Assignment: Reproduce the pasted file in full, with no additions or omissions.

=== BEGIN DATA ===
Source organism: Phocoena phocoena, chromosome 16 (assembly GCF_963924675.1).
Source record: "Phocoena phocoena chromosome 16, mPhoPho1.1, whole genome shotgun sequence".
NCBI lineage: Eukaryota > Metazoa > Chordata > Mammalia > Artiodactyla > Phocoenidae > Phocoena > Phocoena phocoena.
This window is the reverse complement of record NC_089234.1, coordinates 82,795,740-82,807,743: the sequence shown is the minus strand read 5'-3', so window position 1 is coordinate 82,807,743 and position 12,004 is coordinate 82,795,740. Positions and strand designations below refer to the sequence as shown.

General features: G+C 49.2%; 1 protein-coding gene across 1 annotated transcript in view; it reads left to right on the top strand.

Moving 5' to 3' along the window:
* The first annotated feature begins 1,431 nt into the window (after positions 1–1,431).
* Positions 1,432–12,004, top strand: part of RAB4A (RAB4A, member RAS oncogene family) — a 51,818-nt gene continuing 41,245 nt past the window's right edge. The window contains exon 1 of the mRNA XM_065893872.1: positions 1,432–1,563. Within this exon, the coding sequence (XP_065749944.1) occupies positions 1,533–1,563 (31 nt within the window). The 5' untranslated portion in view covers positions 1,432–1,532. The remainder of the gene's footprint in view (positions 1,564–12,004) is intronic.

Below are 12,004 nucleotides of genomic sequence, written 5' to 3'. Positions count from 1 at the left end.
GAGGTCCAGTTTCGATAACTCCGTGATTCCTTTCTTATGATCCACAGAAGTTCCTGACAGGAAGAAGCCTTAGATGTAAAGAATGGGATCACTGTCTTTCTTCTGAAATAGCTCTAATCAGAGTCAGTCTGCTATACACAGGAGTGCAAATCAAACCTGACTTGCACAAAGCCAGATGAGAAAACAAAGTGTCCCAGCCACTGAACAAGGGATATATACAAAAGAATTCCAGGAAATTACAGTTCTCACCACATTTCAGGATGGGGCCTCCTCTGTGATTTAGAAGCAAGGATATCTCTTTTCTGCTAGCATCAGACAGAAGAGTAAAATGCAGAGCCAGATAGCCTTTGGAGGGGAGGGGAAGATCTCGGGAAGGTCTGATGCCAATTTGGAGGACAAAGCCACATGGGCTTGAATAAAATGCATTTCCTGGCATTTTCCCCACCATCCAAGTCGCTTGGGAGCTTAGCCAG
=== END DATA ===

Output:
Source organism: Phocoena phocoena, chromosome 16 (assembly GCF_963924675.1).
Source record: "Phocoena phocoena chromosome 16, mPhoPho1.1, whole genome shotgun sequence".
NCBI lineage: Eukaryota > Metazoa > Chordata > Mammalia > Artiodactyla > Phocoenidae > Phocoena > Phocoena phocoena.
This window is the reverse complement of record NC_089234.1, coordinates 82,795,740-82,807,743: the sequence shown is the minus strand read 5'-3', so window position 1 is coordinate 82,807,743 and position 12,004 is coordinate 82,795,740. Positions and strand designations below refer to the sequence as shown.

General features: G+C 49.2%; 1 protein-coding gene across 1 annotated transcript in view; it reads left to right on the top strand.

Moving 5' to 3' along the window:
* The first annotated feature begins 1,431 nt into the window (after positions 1–1,431).
* Positions 1,432–12,004, top strand: part of RAB4A (RAB4A, member RAS oncogene family) — a 51,818-nt gene continuing 41,245 nt past the window's right edge. The window contains exon 1 of the mRNA XM_065893872.1: positions 1,432–1,563. Within this exon, the coding sequence (XP_065749944.1) occupies positions 1,533–1,563 (31 nt within the window). The 5' untranslated portion in view covers positions 1,432–1,532. The remainder of the gene's footprint in view (positions 1,564–12,004) is intronic.

Below are 12,004 nucleotides of genomic sequence, written 5' to 3'. Positions count from 1 at the left end.
GAGGTCCAGTTTCGATAACTCCGTGATTCCTTTCTTATGATCCACAGAAGTTCCTGACAGGAAGAAGCCTTAGATGTAAAGAATGGGATCACTGTCTTTCTTCTGAAATAGCTCTAATCAGAGTCAGTCTGCTATACACAGGAGTGCAAATCAAACCTGACTTGCACAAAGCCAGATGAGAAAACAAAGTGTCCCAGCCACTGAACAAGGGATATATACAAAAGAATTCCAGGAAATTACAGTTCTCACCACATTTCAGGATGGGGCCTCCTCTGTGATTTAGAAGCAAGGATATCTCTTTTCTGCTAGCATCAGACAGAAGAGTAAAATGCAGAGCCAGATAGCCTTTGGAGGGGAGGGGAAGATCTCGGGAAGGTCTGATGCCAATTTGGAGGACAAAGCCACATGGGCTTGAATAAAATGCATTTCCTGGCATTTTCCCCACCATCCAAGTCGCTTGGGAGCTTAGCCAG